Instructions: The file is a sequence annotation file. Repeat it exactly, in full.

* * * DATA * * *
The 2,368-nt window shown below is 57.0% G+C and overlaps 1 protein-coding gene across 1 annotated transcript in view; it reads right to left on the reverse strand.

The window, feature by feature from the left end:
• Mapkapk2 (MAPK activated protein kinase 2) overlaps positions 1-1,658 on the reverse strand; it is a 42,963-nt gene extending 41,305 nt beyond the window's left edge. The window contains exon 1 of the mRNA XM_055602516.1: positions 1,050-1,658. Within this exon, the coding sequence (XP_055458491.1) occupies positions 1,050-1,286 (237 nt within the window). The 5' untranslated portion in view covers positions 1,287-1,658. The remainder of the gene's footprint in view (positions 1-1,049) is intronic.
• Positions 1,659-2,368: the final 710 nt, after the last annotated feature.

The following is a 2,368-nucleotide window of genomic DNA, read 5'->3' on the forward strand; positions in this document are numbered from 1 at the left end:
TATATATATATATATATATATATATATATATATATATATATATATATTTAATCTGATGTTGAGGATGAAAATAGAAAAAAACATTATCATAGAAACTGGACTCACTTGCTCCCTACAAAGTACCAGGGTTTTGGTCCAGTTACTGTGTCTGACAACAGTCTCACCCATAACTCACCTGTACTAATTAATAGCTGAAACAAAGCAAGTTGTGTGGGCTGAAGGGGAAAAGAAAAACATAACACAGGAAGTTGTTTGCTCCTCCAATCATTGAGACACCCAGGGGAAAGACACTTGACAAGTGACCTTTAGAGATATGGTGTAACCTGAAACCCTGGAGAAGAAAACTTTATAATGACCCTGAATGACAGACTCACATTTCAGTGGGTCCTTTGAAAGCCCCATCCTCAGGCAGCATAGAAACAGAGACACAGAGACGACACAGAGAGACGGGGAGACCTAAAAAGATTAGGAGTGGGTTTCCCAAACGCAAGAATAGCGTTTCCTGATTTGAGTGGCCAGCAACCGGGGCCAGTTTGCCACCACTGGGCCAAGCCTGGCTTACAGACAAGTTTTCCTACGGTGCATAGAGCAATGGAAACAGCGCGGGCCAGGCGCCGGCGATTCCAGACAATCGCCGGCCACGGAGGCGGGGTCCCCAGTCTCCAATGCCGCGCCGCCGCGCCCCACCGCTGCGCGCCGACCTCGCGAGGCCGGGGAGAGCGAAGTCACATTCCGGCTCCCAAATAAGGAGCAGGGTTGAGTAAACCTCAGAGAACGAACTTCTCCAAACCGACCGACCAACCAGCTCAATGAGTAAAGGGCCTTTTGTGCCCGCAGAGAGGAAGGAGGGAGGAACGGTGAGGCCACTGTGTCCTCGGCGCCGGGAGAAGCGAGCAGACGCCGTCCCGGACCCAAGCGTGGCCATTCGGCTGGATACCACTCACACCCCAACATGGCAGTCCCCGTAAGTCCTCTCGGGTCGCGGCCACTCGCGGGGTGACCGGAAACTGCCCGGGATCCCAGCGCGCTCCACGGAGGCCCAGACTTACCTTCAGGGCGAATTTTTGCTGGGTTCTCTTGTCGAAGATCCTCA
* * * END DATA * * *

The 2,368-nt window shown below is 57.0% G+C and overlaps 1 protein-coding gene across 1 annotated transcript in view; it reads right to left on the reverse strand.

The window, feature by feature from the left end:
• Mapkapk2 (MAPK activated protein kinase 2) overlaps positions 1-1,658 on the reverse strand; it is a 42,963-nt gene extending 41,305 nt beyond the window's left edge. The window contains exon 1 of the mRNA XM_055602516.1: positions 1,050-1,658. Within this exon, the coding sequence (XP_055458491.1) occupies positions 1,050-1,286 (237 nt within the window). The 5' untranslated portion in view covers positions 1,287-1,658. The remainder of the gene's footprint in view (positions 1-1,049) is intronic.
• Positions 1,659-2,368: the final 710 nt, after the last annotated feature.

The following is a 2,368-nucleotide window of genomic DNA, read 5'->3' on the forward strand; positions in this document are numbered from 1 at the left end:
TATATATATATATATATATATATATATATATATATATATATATATATTTAATCTGATGTTGAGGATGAAAATAGAAAAAAACATTATCATAGAAACTGGACTCACTTGCTCCCTACAAAGTACCAGGGTTTTGGTCCAGTTACTGTGTCTGACAACAGTCTCACCCATAACTCACCTGTACTAATTAATAGCTGAAACAAAGCAAGTTGTGTGGGCTGAAGGGGAAAAGAAAAACATAACACAGGAAGTTGTTTGCTCCTCCAATCATTGAGACACCCAGGGGAAAGACACTTGACAAGTGACCTTTAGAGATATGGTGTAACCTGAAACCCTGGAGAAGAAAACTTTATAATGACCCTGAATGACAGACTCACATTTCAGTGGGTCCTTTGAAAGCCCCATCCTCAGGCAGCATAGAAACAGAGACACAGAGACGACACAGAGAGACGGGGAGACCTAAAAAGATTAGGAGTGGGTTTCCCAAACGCAAGAATAGCGTTTCCTGATTTGAGTGGCCAGCAACCGGGGCCAGTTTGCCACCACTGGGCCAAGCCTGGCTTACAGACAAGTTTTCCTACGGTGCATAGAGCAATGGAAACAGCGCGGGCCAGGCGCCGGCGATTCCAGACAATCGCCGGCCACGGAGGCGGGGTCCCCAGTCTCCAATGCCGCGCCGCCGCGCCCCACCGCTGCGCGCCGACCTCGCGAGGCCGGGGAGAGCGAAGTCACATTCCGGCTCCCAAATAAGGAGCAGGGTTGAGTAAACCTCAGAGAACGAACTTCTCCAAACCGACCGACCAACCAGCTCAATGAGTAAAGGGCCTTTTGTGCCCGCAGAGAGGAAGGAGGGAGGAACGGTGAGGCCACTGTGTCCTCGGCGCCGGGAGAAGCGAGCAGACGCCGTCCCGGACCCAAGCGTGGCCATTCGGCTGGATACCACTCACACCCCAACATGGCAGTCCCCGTAAGTCCTCTCGGGTCGCGGCCACTCGCGGGGTGACCGGAAACTGCCCGGGATCCCAGCGCGCTCCACGGAGGCCCAGACTTACCTTCAGGGCGAATTTTTGCTGGGTTCTCTTGTCGAAGATCCTCA